I have students write their artist statements on paper, following either the art evaluation form of Describe, Analyze, Intent and Judgement, or I create a specific list of questions I want students to answer. I find this useful in part, because I don’t need to sign out the computer lab, and because it allows students to work at their own pace. It gives me an opportunity to look over their work and have them revise, if necessary, during the same class period. Students take pictures of their artwork as soon as they finish it, and I post those pictures at the end of each day. When I have a batch of artist statements, I go to the posted artwork and type in their statements or they can type them in from home. This year, my art room has acquired several iPads. I will still have students turn in their artist statements, but I hope to have many more students type in their final artist statements in class.
Art is a form of communication, but students aren’t always clear when communicating in visual form. Middle-schoolers also find it difficult to talk about their art when asked directly. An artist statement gives the student time to think and respond to their art. It allows them to point out details or themes that might not be obvious at first glance. It focuses the viewer’s attention in a particular direction so that the art can be better understood.
Artist statements help students behave like artists. Students begin to understand their own art process and development by paying attention to how they obtained ideas, what they felt about an issue, or what research was used in developing or editing a piece. We also look to museums and other public art sites that regularly display artist statements to help audiences understand and enjoy the work.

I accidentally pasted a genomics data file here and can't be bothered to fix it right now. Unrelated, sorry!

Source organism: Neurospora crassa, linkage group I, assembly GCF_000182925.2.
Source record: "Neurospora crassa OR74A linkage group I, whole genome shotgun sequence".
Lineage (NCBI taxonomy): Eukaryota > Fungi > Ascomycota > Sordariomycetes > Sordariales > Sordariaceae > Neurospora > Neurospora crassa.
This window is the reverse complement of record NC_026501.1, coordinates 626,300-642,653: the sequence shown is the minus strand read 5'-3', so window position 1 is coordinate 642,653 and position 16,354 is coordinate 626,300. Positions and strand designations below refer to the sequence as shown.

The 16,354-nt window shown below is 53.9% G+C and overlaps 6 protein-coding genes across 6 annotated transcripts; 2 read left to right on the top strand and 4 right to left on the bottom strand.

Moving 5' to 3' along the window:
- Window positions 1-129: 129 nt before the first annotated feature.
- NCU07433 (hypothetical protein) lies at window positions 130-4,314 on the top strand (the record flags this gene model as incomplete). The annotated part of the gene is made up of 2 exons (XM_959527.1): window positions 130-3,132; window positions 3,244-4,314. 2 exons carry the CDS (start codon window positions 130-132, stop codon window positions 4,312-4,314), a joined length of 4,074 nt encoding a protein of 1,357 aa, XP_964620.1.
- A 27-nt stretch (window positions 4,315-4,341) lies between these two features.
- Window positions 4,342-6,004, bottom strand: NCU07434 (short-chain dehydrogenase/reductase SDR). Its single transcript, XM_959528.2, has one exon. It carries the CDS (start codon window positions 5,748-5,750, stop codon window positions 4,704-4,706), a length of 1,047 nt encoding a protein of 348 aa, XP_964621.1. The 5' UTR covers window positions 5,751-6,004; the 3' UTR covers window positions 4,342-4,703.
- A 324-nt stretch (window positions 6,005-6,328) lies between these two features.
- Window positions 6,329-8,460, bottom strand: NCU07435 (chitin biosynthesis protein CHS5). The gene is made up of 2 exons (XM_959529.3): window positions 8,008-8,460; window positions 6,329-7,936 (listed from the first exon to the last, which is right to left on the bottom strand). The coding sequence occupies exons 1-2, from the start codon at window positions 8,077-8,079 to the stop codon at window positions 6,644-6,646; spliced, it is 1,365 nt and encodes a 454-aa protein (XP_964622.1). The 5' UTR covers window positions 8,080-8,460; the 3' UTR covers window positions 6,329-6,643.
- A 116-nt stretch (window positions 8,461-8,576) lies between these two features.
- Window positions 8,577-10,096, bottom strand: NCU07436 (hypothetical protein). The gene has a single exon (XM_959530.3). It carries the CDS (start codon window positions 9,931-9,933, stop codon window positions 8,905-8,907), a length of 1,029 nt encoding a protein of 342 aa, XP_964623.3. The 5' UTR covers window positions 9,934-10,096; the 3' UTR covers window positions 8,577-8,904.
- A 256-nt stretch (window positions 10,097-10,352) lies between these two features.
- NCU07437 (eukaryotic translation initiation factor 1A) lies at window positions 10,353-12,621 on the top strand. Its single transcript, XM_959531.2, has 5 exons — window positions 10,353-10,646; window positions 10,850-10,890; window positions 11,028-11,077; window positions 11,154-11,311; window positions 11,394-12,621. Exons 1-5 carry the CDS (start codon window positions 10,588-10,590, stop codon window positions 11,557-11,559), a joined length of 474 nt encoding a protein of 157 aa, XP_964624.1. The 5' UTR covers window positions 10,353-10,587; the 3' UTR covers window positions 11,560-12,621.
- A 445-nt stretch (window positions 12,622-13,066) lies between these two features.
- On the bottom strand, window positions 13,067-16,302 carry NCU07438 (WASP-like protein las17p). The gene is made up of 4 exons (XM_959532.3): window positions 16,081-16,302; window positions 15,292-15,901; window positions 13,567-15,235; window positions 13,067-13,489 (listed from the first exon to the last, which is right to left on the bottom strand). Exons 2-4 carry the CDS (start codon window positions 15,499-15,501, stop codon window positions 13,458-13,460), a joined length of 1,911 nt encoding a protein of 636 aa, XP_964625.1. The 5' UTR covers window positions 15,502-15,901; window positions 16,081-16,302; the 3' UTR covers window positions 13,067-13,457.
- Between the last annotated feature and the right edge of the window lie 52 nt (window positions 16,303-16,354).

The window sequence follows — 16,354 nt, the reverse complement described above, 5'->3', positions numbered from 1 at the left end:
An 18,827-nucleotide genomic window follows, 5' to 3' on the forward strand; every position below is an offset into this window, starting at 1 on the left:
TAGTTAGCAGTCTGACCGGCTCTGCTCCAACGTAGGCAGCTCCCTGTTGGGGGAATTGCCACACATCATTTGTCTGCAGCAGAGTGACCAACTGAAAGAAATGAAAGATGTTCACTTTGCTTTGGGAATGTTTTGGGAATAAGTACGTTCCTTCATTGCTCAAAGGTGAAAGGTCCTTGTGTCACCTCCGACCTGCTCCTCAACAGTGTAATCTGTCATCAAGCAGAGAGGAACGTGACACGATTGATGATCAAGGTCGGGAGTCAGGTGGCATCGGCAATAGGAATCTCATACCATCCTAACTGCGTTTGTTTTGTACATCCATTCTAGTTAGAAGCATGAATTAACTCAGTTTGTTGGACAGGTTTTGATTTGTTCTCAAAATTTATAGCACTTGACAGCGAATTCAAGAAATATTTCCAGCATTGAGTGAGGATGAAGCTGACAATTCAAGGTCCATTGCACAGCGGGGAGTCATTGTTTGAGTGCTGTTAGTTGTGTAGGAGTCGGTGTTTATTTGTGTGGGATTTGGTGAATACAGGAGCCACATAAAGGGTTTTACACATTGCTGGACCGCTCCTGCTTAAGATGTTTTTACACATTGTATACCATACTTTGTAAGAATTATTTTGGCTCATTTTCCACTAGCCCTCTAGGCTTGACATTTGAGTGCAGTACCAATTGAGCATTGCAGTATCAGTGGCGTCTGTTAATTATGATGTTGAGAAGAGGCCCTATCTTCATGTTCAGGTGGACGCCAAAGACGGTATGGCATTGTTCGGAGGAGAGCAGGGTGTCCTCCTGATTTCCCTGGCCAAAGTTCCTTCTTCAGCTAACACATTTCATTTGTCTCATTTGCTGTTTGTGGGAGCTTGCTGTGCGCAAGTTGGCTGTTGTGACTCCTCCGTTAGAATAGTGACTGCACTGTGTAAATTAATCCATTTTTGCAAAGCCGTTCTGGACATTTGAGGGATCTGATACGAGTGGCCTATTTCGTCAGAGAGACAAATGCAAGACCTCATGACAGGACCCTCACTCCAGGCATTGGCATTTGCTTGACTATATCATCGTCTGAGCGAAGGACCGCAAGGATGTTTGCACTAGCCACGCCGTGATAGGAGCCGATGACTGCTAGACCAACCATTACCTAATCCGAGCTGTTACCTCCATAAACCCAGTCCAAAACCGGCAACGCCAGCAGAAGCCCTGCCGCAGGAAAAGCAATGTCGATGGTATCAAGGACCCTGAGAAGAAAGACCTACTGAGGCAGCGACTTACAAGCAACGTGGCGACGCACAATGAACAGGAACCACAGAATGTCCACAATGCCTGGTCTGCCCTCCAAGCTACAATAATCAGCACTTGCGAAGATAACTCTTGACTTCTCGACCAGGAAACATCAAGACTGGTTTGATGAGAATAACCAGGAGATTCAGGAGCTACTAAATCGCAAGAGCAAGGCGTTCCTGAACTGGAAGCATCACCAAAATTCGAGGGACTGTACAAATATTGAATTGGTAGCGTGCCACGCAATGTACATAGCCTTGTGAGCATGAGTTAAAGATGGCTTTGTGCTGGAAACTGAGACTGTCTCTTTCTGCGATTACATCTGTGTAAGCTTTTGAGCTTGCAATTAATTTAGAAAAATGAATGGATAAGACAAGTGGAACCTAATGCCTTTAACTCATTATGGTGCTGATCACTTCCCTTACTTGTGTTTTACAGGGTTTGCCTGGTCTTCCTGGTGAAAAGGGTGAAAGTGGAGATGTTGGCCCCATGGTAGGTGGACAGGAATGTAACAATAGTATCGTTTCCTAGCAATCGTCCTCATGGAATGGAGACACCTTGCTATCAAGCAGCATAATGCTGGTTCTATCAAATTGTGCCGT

Artist statements reinforce literacy skills by having students write in full sentences, using paragraphs, punctuation, and organization. I once had a student ask me why I was having them write an essay, complaining that it wasn’t an English class. But it was obvious when he was finished, that his short essay added tremendously to the understanding of his artwork. It reinforces the visual story.
The only drawback to using artist statements with Artsonia is that they take time. Teachers need to find time to type and post them, or have students or volunteers do so.
We have been using artist statements since I began teaching at Parker. It has always been an important tool in helping students to reflect on and refine their work. It helps them to connect ideas, to analyze and interpret what they are seeing and making and to evaluate their artwork. The Common Core requirements reinforce what the arts have long been using for reflection, evaluation and critique work.
Families love to see their children’s artwork and writing online. Several families have fan clubs of aunts, uncles and grandparents from across the United States. Parents have said that they love getting a notice each time a piece of art is posted and look forward to seeing it online.
Administration has commented that we are reinforcing writing and thinking skills in other classes. Students are familiar with writing formats because they are used to writing in art.
A HUGE thank you to Diane for sharing her experiences and expertise with Artsonia’s artist statements!
Do you use artist statements in your art room? If so, what does your process look like? Feel free to share your examples below! If not, what is holding you back?
Does anyone else have tips for using the Artist Statement feature in Artsonia?
Magazine articles and podcasts are opinions of professional education contributors and do not necessarily represent the position of the Art of Education University (AOEU) or its academic offerings. Contributors use terms in the way they are most often talked about in the scope of their educational experiences.